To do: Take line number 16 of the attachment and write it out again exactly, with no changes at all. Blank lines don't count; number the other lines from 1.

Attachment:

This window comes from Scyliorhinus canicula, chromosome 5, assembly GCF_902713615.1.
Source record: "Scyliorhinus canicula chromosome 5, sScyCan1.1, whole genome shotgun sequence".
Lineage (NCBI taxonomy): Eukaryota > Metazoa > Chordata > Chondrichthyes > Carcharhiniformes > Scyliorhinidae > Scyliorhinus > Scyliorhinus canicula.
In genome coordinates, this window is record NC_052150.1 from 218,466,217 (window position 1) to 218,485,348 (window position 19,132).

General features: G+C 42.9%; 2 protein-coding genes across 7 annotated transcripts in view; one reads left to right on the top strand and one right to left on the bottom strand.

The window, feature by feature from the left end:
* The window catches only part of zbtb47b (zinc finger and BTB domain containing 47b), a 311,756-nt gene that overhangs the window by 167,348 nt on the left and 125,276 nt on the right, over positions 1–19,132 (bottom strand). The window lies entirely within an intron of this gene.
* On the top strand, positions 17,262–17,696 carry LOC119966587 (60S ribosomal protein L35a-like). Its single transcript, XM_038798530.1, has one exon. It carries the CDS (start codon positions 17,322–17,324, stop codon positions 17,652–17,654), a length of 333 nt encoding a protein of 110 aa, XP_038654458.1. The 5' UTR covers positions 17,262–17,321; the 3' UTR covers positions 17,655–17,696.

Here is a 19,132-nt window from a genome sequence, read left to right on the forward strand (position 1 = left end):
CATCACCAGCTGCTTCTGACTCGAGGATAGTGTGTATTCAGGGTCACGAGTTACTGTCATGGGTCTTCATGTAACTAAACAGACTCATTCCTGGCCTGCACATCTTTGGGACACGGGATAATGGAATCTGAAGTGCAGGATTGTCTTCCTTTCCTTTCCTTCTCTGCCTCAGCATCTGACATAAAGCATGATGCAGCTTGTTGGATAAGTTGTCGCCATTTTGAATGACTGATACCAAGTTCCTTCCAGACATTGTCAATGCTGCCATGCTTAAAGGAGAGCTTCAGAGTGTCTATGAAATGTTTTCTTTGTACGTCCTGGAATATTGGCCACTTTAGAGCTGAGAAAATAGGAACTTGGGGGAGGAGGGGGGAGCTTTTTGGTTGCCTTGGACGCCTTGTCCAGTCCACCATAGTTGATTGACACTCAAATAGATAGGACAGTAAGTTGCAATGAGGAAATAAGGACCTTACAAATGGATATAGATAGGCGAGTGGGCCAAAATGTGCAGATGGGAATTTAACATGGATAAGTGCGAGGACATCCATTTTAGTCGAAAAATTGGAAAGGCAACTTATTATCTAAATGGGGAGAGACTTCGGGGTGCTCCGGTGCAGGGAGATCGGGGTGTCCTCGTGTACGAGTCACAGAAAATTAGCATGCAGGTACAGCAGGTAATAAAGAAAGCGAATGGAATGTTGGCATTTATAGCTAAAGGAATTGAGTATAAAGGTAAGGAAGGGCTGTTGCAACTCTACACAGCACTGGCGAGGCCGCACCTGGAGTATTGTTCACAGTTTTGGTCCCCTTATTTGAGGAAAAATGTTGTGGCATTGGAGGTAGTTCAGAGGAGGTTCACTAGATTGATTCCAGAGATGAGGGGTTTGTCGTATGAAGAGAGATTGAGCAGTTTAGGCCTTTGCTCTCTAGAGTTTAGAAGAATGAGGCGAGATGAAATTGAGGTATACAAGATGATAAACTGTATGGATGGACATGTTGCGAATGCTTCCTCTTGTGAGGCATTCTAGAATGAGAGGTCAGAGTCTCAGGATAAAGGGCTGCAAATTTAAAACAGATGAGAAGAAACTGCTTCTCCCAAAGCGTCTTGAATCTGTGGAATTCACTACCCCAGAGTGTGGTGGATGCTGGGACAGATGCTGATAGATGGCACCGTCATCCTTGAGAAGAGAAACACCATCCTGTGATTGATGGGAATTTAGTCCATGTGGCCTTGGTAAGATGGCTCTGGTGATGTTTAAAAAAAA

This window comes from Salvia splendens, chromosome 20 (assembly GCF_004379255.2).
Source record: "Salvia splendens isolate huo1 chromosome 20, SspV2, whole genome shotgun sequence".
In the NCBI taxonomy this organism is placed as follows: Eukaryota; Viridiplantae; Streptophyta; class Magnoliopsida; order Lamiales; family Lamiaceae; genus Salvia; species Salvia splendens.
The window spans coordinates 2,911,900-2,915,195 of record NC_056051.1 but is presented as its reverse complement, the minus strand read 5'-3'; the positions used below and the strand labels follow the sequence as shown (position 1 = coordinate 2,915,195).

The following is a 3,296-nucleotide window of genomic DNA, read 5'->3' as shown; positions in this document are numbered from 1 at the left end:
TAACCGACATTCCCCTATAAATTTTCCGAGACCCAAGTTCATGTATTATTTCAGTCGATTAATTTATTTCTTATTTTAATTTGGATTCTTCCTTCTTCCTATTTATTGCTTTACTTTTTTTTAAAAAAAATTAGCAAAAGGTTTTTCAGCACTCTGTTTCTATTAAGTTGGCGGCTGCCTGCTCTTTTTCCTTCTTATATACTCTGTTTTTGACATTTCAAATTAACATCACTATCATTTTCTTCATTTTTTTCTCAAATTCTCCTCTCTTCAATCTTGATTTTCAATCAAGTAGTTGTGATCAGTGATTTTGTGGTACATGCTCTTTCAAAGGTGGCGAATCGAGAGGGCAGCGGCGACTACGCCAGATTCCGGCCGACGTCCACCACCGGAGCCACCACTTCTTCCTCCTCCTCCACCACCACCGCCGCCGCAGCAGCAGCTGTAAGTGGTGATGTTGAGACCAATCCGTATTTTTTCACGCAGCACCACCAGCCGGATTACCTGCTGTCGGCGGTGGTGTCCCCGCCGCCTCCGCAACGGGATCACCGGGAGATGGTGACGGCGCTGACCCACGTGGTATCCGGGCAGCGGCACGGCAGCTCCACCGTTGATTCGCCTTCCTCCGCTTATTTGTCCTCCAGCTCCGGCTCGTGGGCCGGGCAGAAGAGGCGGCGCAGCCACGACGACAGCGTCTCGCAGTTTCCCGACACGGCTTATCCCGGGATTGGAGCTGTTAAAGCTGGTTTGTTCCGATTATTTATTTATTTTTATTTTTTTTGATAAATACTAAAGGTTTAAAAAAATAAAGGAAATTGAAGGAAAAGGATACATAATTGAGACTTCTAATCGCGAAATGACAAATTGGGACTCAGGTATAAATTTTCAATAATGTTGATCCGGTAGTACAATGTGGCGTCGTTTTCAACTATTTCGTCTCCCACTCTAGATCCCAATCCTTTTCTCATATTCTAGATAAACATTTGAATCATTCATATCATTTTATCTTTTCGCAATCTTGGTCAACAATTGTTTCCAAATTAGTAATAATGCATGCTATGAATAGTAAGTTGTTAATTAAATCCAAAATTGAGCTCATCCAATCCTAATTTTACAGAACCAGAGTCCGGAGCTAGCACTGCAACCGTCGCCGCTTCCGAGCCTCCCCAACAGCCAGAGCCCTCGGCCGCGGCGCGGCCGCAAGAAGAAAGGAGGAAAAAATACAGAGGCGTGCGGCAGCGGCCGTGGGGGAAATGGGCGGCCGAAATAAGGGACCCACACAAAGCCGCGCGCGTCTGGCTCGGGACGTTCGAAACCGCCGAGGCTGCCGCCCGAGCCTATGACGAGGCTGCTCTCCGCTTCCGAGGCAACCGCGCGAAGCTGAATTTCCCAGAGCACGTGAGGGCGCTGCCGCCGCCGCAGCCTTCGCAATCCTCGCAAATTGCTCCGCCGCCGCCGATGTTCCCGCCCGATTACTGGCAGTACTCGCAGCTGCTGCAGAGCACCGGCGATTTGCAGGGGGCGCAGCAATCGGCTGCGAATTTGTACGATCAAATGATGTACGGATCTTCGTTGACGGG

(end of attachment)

TAACCGACATTCCCCTATAAATTTTCCGAGACCCAAGTTCATGTATTATTTCAGTCGATTAATTTATTTCTTATTTTAATTTGGATTCTTCCTTCTTCCTATTTATTGCTTTACTTTTTTTTAAAAAAAATTAGCAAAAGGTTTTTCAGCACTCTGTTTCTATTAAGTTGGCGGCTGCCTGCTCTTTTTCCTTCTTATATACTCTGTTTTTGACATTTCAAATTAACATCACTATCATTTTCTTCATTTTTTTCTCAAATTCTCCTCTCTTCAATCTTGATTTTCAATCAAGTAGTTGTGATCAGTGATTTTGTGGTACATGCTCTTTCAAAGGTGGCGAATCGAGAGGGCAGCGGCGACTACGCCAGATTCCGGCCGACGTCCACCACCGGAGCCACCACTTCTTCCTCCTCCTCCACCACCACCGCCGCCGCAGCAGCAGCTGTAAGTGGTGATGTTGAGACCAATCCGTATTTTTTCACGCAGCACCACCAGCCGGATTACCTGCTGTCGGCGGTGGTGTCCCCGCCGCCTCCGCAACGGGATCACCGGGAGATGGTGACGGCGCTGACCCACGTGGTATCCGGGCAGCGGCACGGCAGCTCCACCGTTGATTCGCCTTCCTCCGCTTATTTGTCCTCCAGCTCCGGCTCGTGGGCCGGGCAGAAGAGGCGGCGCAGCCACGACGACAGCGTCTCGCAGTTTCCCGACACGGCTTATCCCGGGATTGGAGCTGTTAAAGCTGGTTTGTTCCGATTATTTATTTATTTTTATTTTTTTTGATAAATACTAAAGGTTTAAAAAAATAAAGGAAATTGAAGGAAAAGGATACATAATTGAGACTTCTAATCGCGAAATGACAAATTGGGACTCAGGTATAAATTTTCAATAATGTTGATCCGGTAGTACAATGTGGCGTCGTTTTCAACTATTTCGTCTCCCACTCTAGATCCCAATCCTTTTCTCATATTCTAGATAAACATTTGAATCATTCATATCATTTTATCTTTTCGCAATCTTGGTCAACAATTGTTTCCAAATTAGTAATAATGCATGCTATGAATAGTAAGTTGTTAATTAAATCCAAAATTGAGCTCATCCAATCCTAATTTTACAGAACCAGAGTCCGGAGCTAGCACTGCAACCGTCGCCGCTTCCGAGCCTCCCCAACAGCCAGAGCCCTCGGCCGCGGCGCGGCCGCAAGAAGAAAGGAGGAAAAAATACAGAGGCGTGCGGCAGCGGCCGTGGGGGAAATGGGCGGCCGAAATAAGGGACCCACACAAAGCCGCGCGCGTCTGGCTCGGGACGTTCGAAACCGCCGAGGCTGCCGCCCGAGCCTATGACGAGGCTGCTCTCCGCTTCCGAGGCAACCGCGCGAAGCTGAATTTCCCAGAGCACGTGAGGGCGCTGCCGCCGCCGCAGCCTTCGCAATCCTCGCAAATTGCTCCGCCGCCGCCGATGTTCCCGCCCGATTACTGGCAGTACTCGCAGCTGCTGCAGAGCACCGGCGATTTGCAGGGGGCGCAGCAATCGGCTGCGAATTTGTACGATCAAATGATGTACGGATCTTCGTTGACGGG